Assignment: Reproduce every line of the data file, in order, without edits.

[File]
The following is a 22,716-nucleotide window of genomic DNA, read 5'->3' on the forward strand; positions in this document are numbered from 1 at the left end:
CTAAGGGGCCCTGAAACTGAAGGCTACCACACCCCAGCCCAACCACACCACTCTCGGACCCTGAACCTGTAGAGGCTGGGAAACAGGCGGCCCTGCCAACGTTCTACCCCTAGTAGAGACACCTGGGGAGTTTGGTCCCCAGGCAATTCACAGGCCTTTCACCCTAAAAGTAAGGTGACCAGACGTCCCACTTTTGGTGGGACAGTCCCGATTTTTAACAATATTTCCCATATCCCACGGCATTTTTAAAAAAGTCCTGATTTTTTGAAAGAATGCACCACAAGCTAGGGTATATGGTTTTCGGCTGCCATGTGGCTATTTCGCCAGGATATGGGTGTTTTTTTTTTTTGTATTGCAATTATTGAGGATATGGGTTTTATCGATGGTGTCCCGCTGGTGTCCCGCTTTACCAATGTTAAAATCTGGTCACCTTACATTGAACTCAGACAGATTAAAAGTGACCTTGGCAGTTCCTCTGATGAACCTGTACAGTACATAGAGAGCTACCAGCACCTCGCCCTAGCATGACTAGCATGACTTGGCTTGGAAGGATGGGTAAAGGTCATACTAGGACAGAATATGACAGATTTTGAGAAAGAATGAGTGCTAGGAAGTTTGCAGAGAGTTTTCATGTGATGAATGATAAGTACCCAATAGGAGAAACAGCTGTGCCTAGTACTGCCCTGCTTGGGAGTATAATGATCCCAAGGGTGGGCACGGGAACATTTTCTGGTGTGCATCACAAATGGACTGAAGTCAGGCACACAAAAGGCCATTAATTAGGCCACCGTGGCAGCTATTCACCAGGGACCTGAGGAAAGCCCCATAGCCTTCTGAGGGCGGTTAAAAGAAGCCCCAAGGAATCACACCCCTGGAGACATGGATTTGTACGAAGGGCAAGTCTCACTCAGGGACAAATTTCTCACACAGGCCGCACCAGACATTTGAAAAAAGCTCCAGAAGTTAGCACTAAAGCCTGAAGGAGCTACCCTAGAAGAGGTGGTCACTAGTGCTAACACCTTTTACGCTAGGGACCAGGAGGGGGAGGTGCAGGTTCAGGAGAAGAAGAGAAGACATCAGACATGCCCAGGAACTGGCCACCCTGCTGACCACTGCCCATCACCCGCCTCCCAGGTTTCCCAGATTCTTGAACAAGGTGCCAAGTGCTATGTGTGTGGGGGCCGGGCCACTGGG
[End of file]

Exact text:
The following is a 22,716-nucleotide window of genomic DNA, read 5'->3' on the forward strand; positions in this document are numbered from 1 at the left end:
CTAAGGGGCCCTGAAACTGAAGGCTACCACACCCCAGCCCAACCACACCACTCTCGGACCCTGAACCTGTAGAGGCTGGGAAACAGGCGGCCCTGCCAACGTTCTACCCCTAGTAGAGACACCTGGGGAGTTTGGTCCCCAGGCAATTCACAGGCCTTTCACCCTAAAAGTAAGGTGACCAGACGTCCCACTTTTGGTGGGACAGTCCCGATTTTTAACAATATTTCCCATATCCCACGGCATTTTTAAAAAAGTCCTGATTTTTTGAAAGAATGCACCACAAGCTAGGGTATATGGTTTTCGGCTGCCATGTGGCTATTTCGCCAGGATATGGGTGTTTTTTTTTTTTGTATTGCAATTATTGAGGATATGGGTTTTATCGATGGTGTCCCGCTGGTGTCCCGCTTTACCAATGTTAAAATCTGGTCACCTTACATTGAACTCAGACAGATTAAAAGTGACCTTGGCAGTTCCTCTGATGAACCTGTACAGTACATAGAGAGCTACCAGCACCTCGCCCTAGCATGACTAGCATGACTTGGCTTGGAAGGATGGGTAAAGGTCATACTAGGACAGAATATGACAGATTTTGAGAAAGAATGAGTGCTAGGAAGTTTGCAGAGAGTTTTCATGTGATGAATGATAAGTACCCAATAGGAGAAACAGCTGTGCCTAGTACTGCCCTGCTTGGGAGTATAATGATCCCAAGGGTGGGCACGGGAACATTTTCTGGTGTGCATCACAAATGGACTGAAGTCAGGCACACAAAAGGCCATTAATTAGGCCACCGTGGCAGCTATTCACCAGGGACCTGAGGAAAGCCCCATAGCCTTCTGAGGGCGGTTAAAAGAAGCCCCAAGGAATCACACCCCTGGAGACATGGATTTGTACGAAGGGCAAGTCTCACTCAGGGACAAATTTCTCACACAGGCCGCACCAGACATTTGAAAAAAGCTCCAGAAGTTAGCACTAAAGCCTGAAGGAGCTACCCTAGAAGAGGTGGTCACTAGTGCTAACACCTTTTACGCTAGGGACCAGGAGGGGGAGGTGCAGGTTCAGGAGAAGAAGAGAAGACATCAGACATGCCCAGGAACTGGCCACCCTGCTGACCACTGCCCATCACCCGCCTCCCAGGTTTCCCAGATTCTTGAACAAGGTGCCAAGTGCTATGTGTGTGGGGGCCGGGCCACTGGG